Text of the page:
A sewage spill in Rye has prompted the Westchester County Health Department to warn people to stay out of the waters of Long Island Sound near Milton Harbor and Mamaroneck Harbor.
Affected beaches include Beach Point Club, Orienta Beach Club, Mamaroneck Beach and Yacht Club, Shore Acres Pointe and Harbor Island Park Beach, all in Mamaroneck; and American Yacht Club, Shenorock Shore Club, Coveleigh Club and Greenhaven Association, all in Rye.
The spill took place yesterday, near the Blind Brook sewage treatment plant, in Rye. This map shows the approximate location. You can read the Health Department’s advisory below the map. We will post updates as we receive them.
Here’s the advisory issued by the Health Department last night:
For Immediate Release: July 15, 2013
BOATER AND SWIMMER ADVISORY:
AVOID LONG ISLAND SOUND NEAR MILTON HARBOR IN RYE AND MAMARONECK HARBOR
As a precaution, the Westchester County Department of Health is advising all recreational boaters and swimmers in Rye Harbor, Milton Harbor and Greenhaven, in Rye, and in Mamaroneck Harbor to avoid contact with Long Island Sound until further notice due to an ongoing sludge force main break.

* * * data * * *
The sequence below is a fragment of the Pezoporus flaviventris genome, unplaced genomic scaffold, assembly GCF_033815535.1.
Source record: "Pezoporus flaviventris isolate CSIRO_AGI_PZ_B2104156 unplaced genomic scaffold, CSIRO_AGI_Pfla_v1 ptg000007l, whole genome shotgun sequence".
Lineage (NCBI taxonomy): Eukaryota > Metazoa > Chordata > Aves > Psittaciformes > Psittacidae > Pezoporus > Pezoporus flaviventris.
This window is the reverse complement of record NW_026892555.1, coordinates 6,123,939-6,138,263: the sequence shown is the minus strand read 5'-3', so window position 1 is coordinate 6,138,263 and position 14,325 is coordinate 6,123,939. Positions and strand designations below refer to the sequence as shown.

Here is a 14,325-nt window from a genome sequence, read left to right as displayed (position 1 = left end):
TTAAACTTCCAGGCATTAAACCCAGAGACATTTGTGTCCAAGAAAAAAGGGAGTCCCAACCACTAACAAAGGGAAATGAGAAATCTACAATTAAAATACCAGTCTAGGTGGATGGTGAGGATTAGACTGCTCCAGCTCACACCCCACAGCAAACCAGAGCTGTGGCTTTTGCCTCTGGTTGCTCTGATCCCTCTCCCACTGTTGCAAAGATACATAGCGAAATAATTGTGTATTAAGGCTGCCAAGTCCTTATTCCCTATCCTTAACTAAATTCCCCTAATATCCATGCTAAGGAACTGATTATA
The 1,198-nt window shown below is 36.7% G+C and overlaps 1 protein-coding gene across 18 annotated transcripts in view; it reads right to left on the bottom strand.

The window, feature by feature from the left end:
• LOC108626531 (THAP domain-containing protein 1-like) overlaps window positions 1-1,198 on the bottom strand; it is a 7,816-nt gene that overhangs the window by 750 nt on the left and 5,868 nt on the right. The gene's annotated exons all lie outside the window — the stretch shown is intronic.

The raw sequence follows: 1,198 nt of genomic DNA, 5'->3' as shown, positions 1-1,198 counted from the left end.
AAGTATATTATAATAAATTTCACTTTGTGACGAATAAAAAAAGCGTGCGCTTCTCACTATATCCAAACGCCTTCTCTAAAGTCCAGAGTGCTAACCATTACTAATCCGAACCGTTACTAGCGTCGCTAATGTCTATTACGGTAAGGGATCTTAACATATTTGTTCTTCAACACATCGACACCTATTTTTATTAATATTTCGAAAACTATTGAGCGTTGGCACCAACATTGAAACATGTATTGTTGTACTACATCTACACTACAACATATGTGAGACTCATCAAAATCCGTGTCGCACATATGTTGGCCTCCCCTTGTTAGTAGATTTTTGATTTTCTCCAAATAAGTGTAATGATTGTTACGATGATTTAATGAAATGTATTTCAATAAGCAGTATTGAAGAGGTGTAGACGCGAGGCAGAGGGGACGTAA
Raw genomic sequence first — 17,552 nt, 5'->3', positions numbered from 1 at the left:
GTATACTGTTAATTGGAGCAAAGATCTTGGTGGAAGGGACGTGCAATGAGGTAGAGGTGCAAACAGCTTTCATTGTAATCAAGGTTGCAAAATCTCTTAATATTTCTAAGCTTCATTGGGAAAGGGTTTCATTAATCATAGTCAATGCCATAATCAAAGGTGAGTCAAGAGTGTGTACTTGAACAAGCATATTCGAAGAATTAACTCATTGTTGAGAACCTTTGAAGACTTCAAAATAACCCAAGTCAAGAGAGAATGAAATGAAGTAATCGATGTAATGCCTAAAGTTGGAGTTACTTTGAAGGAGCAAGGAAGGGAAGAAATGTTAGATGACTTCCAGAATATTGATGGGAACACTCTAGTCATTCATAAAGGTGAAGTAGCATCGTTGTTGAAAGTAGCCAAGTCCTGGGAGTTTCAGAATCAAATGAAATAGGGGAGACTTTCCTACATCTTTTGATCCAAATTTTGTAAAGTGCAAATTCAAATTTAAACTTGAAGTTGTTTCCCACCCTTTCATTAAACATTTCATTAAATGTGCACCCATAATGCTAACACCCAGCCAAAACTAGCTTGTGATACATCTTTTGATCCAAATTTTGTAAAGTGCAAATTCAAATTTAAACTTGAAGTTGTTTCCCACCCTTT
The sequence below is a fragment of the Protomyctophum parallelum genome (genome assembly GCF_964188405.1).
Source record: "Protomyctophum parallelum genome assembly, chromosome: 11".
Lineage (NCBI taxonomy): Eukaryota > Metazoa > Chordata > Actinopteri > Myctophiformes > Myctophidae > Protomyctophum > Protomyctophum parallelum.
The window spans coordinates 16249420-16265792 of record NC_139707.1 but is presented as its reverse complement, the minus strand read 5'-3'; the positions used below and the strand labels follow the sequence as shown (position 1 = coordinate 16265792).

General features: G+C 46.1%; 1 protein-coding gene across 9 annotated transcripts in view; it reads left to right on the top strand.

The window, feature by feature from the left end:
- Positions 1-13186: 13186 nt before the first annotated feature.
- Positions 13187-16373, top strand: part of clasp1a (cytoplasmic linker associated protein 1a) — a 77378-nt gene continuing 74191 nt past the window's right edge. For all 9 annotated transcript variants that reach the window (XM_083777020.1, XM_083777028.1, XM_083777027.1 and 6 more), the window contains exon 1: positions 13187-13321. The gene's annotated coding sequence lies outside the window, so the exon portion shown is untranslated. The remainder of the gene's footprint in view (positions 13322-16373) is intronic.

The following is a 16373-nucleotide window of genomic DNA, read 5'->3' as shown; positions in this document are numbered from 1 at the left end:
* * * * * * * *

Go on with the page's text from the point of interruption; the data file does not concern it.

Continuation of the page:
There will be no swimming at these beaches tomorrow and until further notice: Beach Point Club, Orienta Beach Club, Mamaroneck Beach and Yacht Club, Shore Acres Pointe and Harbor Island Park Beach, all in Mamaroneck; and American Yacht Club, Shenorock Shore Club, Coveleigh Club and Greenhaven Association, all in Mamaroneck. [Sic; the latter clubs are in Rye.]
An underground force main break near Blind Brook has released sludge close to where the Blind Brook empties into Long Island Sound, in the vicinity of the Rye Marina on Stuyvesant Avenue near Milton Road in Rye. The Westchester County Department of Environmental Facilities took the force main out of service at about 2:15 p.m., but repair efforts are hindered by high tide. Low tide begins at about 4:30 a.m. tomorrow and the Department’s contractor will be on site at that time to begin repairs. It is not known how much sludge has entered Long Island Sound due to the force main break.
The county health department will sample the water tomorrow. Once results are received and evaluated, at the earliest on Wednesday afternoon, the health department will determine whether to reopen the beaches and lift the advisory or to sample the water again.
Posted by Tom Andersen, NY program and communications coordinator for Save the Sound.